Diuresis is the excessive production of urine. Osmotic diuresis is excessive urination due to the presence of osmotic substances within the kidney tubes. This osmotic diuresis draws out the fluid from the spaces between the cells (called interstitial fluid) including the muscle cells, thereby increasing the osmolarity of the extracellular fluid (the fluid outside the cells; aka ECF). As a rule of thumb, an INCREASE in the ECF osmolarity (the solute concentration of a solution), SHRINKS the cells (muscle cells here) and vice versa (as the water will move out of the cells to compensate for the increased ECF solutes (or less ECF water).
The purpose of this detailed description is that these sequences of events will eventually culminate in muscle cramps. Let us see how! Because of the osmotic shifts, the calcium pump inside the muscle becomes malfunctioned, so that the calcium remains bound to troponin, resulting in a sustained muscle contraction (i.e. muscle cramp). FYI: In order for a normal muscle contraction to occur, the calcium ion needs to bind to a protein of the muscle, called troponin C. However, when this calcium detaches from troponin, the muscle is relaxed.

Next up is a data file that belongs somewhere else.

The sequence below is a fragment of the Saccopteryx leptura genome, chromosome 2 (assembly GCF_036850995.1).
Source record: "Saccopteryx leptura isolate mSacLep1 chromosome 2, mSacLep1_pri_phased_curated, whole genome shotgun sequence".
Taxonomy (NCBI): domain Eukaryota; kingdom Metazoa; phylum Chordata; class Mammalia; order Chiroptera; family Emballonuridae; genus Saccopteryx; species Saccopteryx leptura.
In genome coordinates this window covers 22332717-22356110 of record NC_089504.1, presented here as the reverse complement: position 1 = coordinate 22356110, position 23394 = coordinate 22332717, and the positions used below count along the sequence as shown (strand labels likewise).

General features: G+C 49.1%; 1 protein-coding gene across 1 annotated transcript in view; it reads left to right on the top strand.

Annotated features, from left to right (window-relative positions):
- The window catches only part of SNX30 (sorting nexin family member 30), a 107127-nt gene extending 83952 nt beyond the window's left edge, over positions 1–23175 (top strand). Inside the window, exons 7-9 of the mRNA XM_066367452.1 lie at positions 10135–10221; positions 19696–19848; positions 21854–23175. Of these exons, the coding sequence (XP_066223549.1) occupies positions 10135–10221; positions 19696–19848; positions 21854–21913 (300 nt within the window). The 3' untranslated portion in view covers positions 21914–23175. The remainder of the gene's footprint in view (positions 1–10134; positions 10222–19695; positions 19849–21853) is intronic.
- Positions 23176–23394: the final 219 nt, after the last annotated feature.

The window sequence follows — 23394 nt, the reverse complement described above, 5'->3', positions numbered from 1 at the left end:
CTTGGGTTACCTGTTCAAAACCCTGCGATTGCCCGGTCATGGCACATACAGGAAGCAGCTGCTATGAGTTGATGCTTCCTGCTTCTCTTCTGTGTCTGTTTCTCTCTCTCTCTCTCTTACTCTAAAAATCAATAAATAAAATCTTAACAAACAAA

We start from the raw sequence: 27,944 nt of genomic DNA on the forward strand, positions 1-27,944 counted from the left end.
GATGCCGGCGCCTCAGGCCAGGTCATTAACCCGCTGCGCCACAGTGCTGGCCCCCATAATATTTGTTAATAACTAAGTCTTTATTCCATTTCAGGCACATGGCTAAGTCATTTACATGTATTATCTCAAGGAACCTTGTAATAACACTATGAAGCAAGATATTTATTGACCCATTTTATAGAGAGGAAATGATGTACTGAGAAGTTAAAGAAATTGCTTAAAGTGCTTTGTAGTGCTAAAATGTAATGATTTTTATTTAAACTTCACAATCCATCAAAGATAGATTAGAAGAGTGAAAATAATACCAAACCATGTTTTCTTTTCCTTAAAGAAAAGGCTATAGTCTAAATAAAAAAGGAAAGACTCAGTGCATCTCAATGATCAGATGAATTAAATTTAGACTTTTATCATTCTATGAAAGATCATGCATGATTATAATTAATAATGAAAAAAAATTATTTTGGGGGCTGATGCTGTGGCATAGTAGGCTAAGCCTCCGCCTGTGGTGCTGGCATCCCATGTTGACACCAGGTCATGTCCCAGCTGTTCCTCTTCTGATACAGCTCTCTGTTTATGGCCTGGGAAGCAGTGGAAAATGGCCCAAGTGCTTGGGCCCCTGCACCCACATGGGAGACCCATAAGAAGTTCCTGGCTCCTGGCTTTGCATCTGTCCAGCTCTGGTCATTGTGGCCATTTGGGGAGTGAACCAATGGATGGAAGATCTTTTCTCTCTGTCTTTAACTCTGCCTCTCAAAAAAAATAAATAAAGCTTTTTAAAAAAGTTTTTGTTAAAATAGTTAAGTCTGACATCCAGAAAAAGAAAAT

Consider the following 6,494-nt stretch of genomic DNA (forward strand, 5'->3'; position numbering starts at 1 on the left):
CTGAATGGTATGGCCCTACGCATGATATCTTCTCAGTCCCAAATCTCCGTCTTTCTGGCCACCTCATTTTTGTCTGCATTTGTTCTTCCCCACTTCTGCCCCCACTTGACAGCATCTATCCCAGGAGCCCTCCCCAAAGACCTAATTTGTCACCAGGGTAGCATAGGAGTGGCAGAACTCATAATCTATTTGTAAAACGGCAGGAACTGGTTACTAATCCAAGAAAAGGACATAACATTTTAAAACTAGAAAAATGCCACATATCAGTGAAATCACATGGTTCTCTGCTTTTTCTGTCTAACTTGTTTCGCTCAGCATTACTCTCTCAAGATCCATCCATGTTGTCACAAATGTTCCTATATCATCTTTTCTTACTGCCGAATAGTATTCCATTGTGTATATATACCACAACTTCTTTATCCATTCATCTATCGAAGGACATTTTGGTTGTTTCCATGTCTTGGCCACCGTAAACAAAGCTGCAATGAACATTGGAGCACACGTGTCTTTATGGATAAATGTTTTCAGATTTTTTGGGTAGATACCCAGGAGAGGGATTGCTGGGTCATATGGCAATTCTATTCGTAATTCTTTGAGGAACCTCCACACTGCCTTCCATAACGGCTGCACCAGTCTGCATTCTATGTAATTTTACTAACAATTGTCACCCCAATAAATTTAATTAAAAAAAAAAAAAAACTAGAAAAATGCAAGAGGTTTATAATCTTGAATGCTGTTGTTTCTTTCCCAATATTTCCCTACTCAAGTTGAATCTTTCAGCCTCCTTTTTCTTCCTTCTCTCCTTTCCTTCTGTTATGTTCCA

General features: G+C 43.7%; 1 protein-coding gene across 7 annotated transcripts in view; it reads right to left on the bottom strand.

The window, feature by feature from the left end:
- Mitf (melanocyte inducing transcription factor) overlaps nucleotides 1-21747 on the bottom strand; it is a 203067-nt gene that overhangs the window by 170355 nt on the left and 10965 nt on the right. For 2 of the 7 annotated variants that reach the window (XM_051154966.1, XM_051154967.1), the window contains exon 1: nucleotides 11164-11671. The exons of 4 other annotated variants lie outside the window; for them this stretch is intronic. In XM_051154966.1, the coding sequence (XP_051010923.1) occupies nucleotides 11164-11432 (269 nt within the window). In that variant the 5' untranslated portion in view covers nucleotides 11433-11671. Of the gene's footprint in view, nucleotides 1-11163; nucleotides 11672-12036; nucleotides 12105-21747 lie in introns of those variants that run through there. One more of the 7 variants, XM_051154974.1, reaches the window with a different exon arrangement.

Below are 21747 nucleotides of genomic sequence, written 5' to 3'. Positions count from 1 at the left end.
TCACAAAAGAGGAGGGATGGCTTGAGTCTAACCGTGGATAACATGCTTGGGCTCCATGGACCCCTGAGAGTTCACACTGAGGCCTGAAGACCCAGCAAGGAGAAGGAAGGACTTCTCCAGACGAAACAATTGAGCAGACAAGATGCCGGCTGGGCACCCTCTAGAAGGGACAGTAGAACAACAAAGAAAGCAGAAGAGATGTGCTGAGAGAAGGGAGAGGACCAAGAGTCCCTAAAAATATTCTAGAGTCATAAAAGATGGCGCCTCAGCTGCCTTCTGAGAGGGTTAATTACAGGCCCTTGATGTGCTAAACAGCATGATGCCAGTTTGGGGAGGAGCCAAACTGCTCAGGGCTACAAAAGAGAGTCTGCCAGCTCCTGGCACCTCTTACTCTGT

The other proposed mechanism of electrolyte imbalance-inducing leg cramps in DM is hypomagnesemia (reduced magnesium levels in the blood). The occurrence of hypomagnesemia in DM has a multifactorial basis. Some of the common factors include:
- Insulin deficiency: Because insulin enhances the reabsorption or re-uptake of magnesium (Mg) via the kidneys so that more Mg is available in the blood: ↓Insulin = ↓Mg (6)
- Various other causes
How does Hypomagnesemia Contribute to Leg Cramps in Diabetes
Since magnesium is imperative for the normal neuromuscular transmission, a deficiency of magnesium is likely to cause leg cramps (7). Mg deficiency also results in potassium deficiency (hypokalemia), further adding an insult to an injury. This hypokalemia aggravates the leg cramps additionally.